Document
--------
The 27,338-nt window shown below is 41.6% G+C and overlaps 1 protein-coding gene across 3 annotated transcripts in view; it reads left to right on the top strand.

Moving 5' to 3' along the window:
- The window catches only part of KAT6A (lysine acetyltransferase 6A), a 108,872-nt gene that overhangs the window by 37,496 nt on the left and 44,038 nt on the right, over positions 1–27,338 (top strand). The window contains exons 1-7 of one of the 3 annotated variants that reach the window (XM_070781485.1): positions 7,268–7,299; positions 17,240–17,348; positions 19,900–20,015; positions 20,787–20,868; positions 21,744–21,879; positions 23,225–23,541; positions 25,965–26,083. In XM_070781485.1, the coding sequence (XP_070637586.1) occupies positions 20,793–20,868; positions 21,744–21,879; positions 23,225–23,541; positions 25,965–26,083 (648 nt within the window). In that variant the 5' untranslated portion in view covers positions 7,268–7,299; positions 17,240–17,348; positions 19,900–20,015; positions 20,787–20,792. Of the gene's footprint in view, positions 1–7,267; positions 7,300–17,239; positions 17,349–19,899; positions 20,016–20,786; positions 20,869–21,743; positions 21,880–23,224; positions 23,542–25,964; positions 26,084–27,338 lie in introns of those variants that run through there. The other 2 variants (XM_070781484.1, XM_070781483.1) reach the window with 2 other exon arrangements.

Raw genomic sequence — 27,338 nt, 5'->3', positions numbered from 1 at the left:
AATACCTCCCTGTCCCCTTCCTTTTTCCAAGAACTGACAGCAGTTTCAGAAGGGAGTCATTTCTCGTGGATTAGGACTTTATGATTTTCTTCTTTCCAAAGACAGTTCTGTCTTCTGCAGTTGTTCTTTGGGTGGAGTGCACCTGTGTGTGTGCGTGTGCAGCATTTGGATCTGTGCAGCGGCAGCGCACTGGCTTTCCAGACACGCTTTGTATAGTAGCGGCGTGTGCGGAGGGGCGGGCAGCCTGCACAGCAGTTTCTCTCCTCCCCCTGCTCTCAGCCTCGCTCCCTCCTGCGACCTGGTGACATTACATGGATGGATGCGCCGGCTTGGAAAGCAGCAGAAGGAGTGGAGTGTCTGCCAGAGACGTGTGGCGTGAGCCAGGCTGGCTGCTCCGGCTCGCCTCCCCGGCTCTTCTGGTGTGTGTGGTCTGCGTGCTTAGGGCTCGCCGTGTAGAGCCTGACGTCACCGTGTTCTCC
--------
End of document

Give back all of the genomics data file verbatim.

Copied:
The 27,338-nt window shown below is 41.6% G+C and overlaps 1 protein-coding gene across 3 annotated transcripts in view; it reads left to right on the top strand.

Moving 5' to 3' along the window:
- The window catches only part of KAT6A (lysine acetyltransferase 6A), a 108,872-nt gene that overhangs the window by 37,496 nt on the left and 44,038 nt on the right, over positions 1–27,338 (top strand). The window contains exons 1-7 of one of the 3 annotated variants that reach the window (XM_070781485.1): positions 7,268–7,299; positions 17,240–17,348; positions 19,900–20,015; positions 20,787–20,868; positions 21,744–21,879; positions 23,225–23,541; positions 25,965–26,083. In XM_070781485.1, the coding sequence (XP_070637586.1) occupies positions 20,793–20,868; positions 21,744–21,879; positions 23,225–23,541; positions 25,965–26,083 (648 nt within the window). In that variant the 5' untranslated portion in view covers positions 7,268–7,299; positions 17,240–17,348; positions 19,900–20,015; positions 20,787–20,792. Of the gene's footprint in view, positions 1–7,267; positions 7,300–17,239; positions 17,349–19,899; positions 20,016–20,786; positions 20,869–21,743; positions 21,880–23,224; positions 23,542–25,964; positions 26,084–27,338 lie in introns of those variants that run through there. The other 2 variants (XM_070781484.1, XM_070781483.1) reach the window with 2 other exon arrangements.

Raw genomic sequence — 27,338 nt, 5'->3', positions numbered from 1 at the left:
AATACCTCCCTGTCCCCTTCCTTTTTCCAAGAACTGACAGCAGTTTCAGAAGGGAGTCATTTCTCGTGGATTAGGACTTTATGATTTTCTTCTTTCCAAAGACAGTTCTGTCTTCTGCAGTTGTTCTTTGGGTGGAGTGCACCTGTGTGTGTGCGTGTGCAGCATTTGGATCTGTGCAGCGGCAGCGCACTGGCTTTCCAGACACGCTTTGTATAGTAGCGGCGTGTGCGGAGGGGCGGGCAGCCTGCACAGCAGTTTCTCTCCTCCCCCTGCTCTCAGCCTCGCTCCCTCCTGCGACCTGGTGACATTACATGGATGGATGCGCCGGCTTGGAAAGCAGCAGAAGGAGTGGAGTGTCTGCCAGAGACGTGTGGCGTGAGCCAGGCTGGCTGCTCCGGCTCGCCTCCCCGGCTCTTCTGGTGTGTGTGGTCTGCGTGCTTAGGGCTCGCCGTGTAGAGCCTGACGTCACCGTGTTCTCC